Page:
Sahale Peak, Boston Peak, Mount Buckner, Forbidden Peak and Eldorado Peak left to right.
Forbidden Peak and more
Forbidden Peak, Eldorado Peak, Mount Baker, and Klawatti Peak left to right.
McGregor Mountain
Looking to the southeast towards McGregor Mountain. Mt. Bigelow is the pointed summit at upper left in the distance.
Mount Logan
Mount Logan towers at the head of the North Fork Bridge Creek Valley.
Gapers on summit
Enjoying the final minutes of relaxation on the summit.

What goes up must come down. We certainly were not the exception. Two sketchy, angling, pendulum rappels brought us to ledges that lead to the Black Tooth Notch (beginning of the crappy Southwest Couloir).
Near Black Tooth notch
I found the 2nd rappel particularly thought provoking, and had to hook a horn (ratty slings) with the rope so as not to pendulum over a cliff. Inevitably, the rope snagged when Tom tried to pull it. Eric and I were happy not to be tasked with trying to free the rope from that small, super exposed ledge.
Rapping SW Couloir
Three more rappels down the Southwest Couloir brought us to a 35+ degree snowfield.
Steep snow
We carefully plunge-stepped and reverse front-pointed our way down the slick snow until reaching yet more choss.
South-side of Goode
Working left to avoid a cliffy waterfall, we continued the descent on crumbly rock and scree until reaching open snow slopes below the SW couloir. Spider Mountain and Mount Formidable left to right in background, with Trapper Lake in foreground. Hurry Up Peak is the mountain in front of and slightly to the right of Formidable.

We traversed below the impressive West Face of Mt. Goode, rounded a buttress and continued traversing a snowy bench (initially quite steep) before angling upwards on heather, then snow, towards the Goode - Storm King Col. Another sketchy rappel and we were safely back on the Goode Glacier. More steep plunge-stepping above a wide bergschrund (bypassed on the left), brought us to the gentle slopes of the upper glacier. Eric led back right, to avoid the fractured glacier on our left. We descended the right-side of the glacier, avoiding crevasses as necessary, all the way down to heather meadows. Traversing right, below slabs and above a waterfall, we easily negotiated the route back to camp. It was 4:20pm when we arrived.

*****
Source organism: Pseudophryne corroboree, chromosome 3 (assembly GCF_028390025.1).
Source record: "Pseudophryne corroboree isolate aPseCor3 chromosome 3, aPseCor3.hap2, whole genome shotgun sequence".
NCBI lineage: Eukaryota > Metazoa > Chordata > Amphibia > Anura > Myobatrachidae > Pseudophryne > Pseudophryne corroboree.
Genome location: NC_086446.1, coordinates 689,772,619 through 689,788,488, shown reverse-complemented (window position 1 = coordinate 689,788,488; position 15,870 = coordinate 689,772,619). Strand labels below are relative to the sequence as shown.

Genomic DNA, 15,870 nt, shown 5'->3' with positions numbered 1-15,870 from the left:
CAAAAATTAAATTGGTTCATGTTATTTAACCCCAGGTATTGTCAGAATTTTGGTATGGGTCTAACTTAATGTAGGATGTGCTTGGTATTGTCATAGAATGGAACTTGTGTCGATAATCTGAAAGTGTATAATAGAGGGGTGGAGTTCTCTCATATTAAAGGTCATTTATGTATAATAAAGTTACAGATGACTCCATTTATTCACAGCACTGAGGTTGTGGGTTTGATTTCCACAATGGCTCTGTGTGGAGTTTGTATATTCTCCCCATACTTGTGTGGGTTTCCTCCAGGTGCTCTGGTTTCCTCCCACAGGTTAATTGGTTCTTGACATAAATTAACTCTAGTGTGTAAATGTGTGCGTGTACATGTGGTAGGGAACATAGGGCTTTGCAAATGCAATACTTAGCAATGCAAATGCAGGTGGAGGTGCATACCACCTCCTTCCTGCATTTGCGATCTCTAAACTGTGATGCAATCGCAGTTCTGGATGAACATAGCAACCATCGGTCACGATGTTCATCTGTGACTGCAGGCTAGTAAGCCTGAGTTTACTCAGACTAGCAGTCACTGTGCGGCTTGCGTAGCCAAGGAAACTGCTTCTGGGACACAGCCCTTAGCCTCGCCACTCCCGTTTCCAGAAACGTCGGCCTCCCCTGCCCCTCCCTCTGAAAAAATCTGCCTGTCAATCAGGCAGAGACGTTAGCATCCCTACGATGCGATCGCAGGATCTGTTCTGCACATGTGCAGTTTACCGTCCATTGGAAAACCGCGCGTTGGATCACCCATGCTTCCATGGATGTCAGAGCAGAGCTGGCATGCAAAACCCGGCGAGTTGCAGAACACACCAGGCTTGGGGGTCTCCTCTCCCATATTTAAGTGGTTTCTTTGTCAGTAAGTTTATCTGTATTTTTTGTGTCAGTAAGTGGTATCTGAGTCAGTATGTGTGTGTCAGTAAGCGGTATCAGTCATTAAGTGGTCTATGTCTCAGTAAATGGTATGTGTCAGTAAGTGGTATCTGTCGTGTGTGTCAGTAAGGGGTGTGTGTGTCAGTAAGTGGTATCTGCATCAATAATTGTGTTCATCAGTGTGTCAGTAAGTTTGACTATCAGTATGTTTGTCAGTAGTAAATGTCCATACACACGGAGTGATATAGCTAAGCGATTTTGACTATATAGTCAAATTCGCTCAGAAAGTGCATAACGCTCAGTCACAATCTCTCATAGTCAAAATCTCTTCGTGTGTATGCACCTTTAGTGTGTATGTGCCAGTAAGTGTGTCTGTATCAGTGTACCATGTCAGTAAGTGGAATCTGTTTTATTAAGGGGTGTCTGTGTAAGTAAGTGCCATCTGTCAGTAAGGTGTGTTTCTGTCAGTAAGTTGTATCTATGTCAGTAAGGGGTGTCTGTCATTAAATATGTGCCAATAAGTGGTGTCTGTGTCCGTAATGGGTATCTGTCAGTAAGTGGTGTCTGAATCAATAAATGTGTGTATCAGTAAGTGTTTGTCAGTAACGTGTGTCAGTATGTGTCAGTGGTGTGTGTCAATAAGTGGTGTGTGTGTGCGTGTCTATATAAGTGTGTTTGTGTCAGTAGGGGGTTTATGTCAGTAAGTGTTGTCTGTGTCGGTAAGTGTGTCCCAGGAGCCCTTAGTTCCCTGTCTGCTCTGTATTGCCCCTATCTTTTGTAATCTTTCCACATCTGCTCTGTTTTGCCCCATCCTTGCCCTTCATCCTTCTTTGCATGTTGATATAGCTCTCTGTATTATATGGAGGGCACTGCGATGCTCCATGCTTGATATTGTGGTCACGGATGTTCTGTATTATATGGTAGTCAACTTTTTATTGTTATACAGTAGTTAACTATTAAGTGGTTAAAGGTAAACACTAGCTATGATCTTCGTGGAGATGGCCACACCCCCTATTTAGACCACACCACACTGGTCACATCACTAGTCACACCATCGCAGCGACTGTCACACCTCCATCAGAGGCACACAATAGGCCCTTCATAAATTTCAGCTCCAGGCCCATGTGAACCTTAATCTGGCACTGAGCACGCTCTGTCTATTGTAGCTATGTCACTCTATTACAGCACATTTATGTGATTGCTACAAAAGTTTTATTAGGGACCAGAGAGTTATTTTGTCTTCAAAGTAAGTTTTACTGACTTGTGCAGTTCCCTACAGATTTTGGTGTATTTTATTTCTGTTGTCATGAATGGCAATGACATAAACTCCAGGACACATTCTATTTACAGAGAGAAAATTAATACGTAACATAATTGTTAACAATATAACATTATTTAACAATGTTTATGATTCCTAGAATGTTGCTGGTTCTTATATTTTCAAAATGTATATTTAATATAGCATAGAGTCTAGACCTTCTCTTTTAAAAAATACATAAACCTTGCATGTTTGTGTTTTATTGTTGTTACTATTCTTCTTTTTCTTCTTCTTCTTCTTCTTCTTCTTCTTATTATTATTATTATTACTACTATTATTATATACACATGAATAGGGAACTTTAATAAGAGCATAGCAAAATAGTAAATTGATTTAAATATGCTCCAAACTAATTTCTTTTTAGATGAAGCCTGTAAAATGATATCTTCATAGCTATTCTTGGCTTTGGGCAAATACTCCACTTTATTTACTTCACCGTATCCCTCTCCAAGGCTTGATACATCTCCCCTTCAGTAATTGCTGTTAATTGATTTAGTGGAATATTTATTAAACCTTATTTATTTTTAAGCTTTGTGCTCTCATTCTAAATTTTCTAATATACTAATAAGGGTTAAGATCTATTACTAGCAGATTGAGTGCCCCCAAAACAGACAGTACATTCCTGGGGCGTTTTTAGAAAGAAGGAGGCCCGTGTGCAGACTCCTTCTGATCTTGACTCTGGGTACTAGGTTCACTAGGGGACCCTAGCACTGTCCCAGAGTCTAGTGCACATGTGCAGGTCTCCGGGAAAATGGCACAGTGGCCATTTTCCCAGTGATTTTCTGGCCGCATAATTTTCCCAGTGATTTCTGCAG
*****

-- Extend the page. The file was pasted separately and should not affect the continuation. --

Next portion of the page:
We left out little for the marmots to destroy, yet I was surprised to see that they had managed to pull my empty freeze-dried dinner pouch out from underneath a boulder, and chew it to shreds. Little bastards! We hastily packed up camp and began our descent at 5pm. We made one rappel down the most difficult section of slab, crossed the creek (this time without incident), and reached the trail by 6pm. An unimaginably long 14 miles of trail were all that now stood between us and the car. Eric took off at a blistering pace. I managed to keep up with him for about a minute. Tom and I wouldn’t see Eric again until we reached the car many grueling hours later. Hot spots turned to blisters and the boot camp death march turned into a multi-mile aching hobble. I lost Tom for a 3 or 4 mile stretch of trail, during which time I had a bizarre encounter with a charging wolverine (that was no damn marmot!). I jumped out of the way at the last minute, after considering giving it a good kick in the face.

The last 2 to 3 miles were filled with the usual anticipation of the trailhead being just around the corner. Tom and I expected to reach the car by 10pm, maybe 10:30pm at the very latest. 11pm came and went and there still was no sign of the trailhead or road for that matter. Eventually, we heard traffic, and, what felt like an eternity later, we saw the lights. Still, the trail dragged on (it parallels the road). Tom and I finally crossed over the highway and woke up Eric, sleeping soundly in his car. It was 11:20pm and I was thoroughly wasted. I swore to myself that I would take a long break from climbing after this trip. Alas, the soreness subsided after a day and my blisters healed quickly. Somehow, I convinced myself to climb Mt. Thomson that very next weekend. So much for taking a break!
        | close page |                                                                                                        Last Updated: Aug. 19, 2003 | ©2002 - 2007 sverdina.com